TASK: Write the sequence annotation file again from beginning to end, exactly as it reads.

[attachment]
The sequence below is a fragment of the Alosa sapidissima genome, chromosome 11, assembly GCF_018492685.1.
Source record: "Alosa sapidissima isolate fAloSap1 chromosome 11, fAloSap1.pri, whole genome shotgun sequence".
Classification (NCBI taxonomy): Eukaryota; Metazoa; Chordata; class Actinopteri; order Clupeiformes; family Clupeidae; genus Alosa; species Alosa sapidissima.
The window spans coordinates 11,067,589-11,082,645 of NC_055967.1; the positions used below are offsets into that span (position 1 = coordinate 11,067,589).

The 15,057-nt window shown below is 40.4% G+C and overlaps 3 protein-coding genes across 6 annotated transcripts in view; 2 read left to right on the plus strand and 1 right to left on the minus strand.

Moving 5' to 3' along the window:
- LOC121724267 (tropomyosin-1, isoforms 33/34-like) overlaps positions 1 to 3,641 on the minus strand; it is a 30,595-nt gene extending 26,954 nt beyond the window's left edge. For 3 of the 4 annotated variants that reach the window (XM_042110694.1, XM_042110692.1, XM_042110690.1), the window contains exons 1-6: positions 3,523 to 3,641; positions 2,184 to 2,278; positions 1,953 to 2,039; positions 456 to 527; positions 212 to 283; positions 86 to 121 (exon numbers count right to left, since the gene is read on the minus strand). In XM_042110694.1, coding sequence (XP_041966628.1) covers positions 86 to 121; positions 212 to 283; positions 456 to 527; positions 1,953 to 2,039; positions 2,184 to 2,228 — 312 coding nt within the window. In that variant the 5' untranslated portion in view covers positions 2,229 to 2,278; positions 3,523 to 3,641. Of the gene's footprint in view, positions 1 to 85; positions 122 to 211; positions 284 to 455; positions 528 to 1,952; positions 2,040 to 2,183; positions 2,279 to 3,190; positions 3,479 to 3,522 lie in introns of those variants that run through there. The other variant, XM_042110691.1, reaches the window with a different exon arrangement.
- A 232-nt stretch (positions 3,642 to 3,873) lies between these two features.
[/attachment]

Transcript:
The sequence below is a fragment of the Alosa sapidissima genome, chromosome 11, assembly GCF_018492685.1.
Source record: "Alosa sapidissima isolate fAloSap1 chromosome 11, fAloSap1.pri, whole genome shotgun sequence".
Classification (NCBI taxonomy): Eukaryota; Metazoa; Chordata; class Actinopteri; order Clupeiformes; family Clupeidae; genus Alosa; species Alosa sapidissima.
The window spans coordinates 11,067,589-11,082,645 of NC_055967.1; the positions used below are offsets into that span (position 1 = coordinate 11,067,589).

The 15,057-nt window shown below is 40.4% G+C and overlaps 3 protein-coding genes across 6 annotated transcripts in view; 2 read left to right on the plus strand and 1 right to left on the minus strand.

Moving 5' to 3' along the window:
- LOC121724267 (tropomyosin-1, isoforms 33/34-like) overlaps positions 1 to 3,641 on the minus strand; it is a 30,595-nt gene extending 26,954 nt beyond the window's left edge. For 3 of the 4 annotated variants that reach the window (XM_042110694.1, XM_042110692.1, XM_042110690.1), the window contains exons 1-6: positions 3,523 to 3,641; positions 2,184 to 2,278; positions 1,953 to 2,039; positions 456 to 527; positions 212 to 283; positions 86 to 121 (exon numbers count right to left, since the gene is read on the minus strand). In XM_042110694.1, coding sequence (XP_041966628.1) covers positions 86 to 121; positions 212 to 283; positions 456 to 527; positions 1,953 to 2,039; positions 2,184 to 2,228 — 312 coding nt within the window. In that variant the 5' untranslated portion in view covers positions 2,229 to 2,278; positions 3,523 to 3,641. Of the gene's footprint in view, positions 1 to 85; positions 122 to 211; positions 284 to 455; positions 528 to 1,952; positions 2,040 to 2,183; positions 2,279 to 3,190; positions 3,479 to 3,522 lie in introns of those variants that run through there. The other variant, XM_042110691.1, reaches the window with a different exon arrangement.
- A 232-nt stretch (positions 3,642 to 3,873) lies between these two features.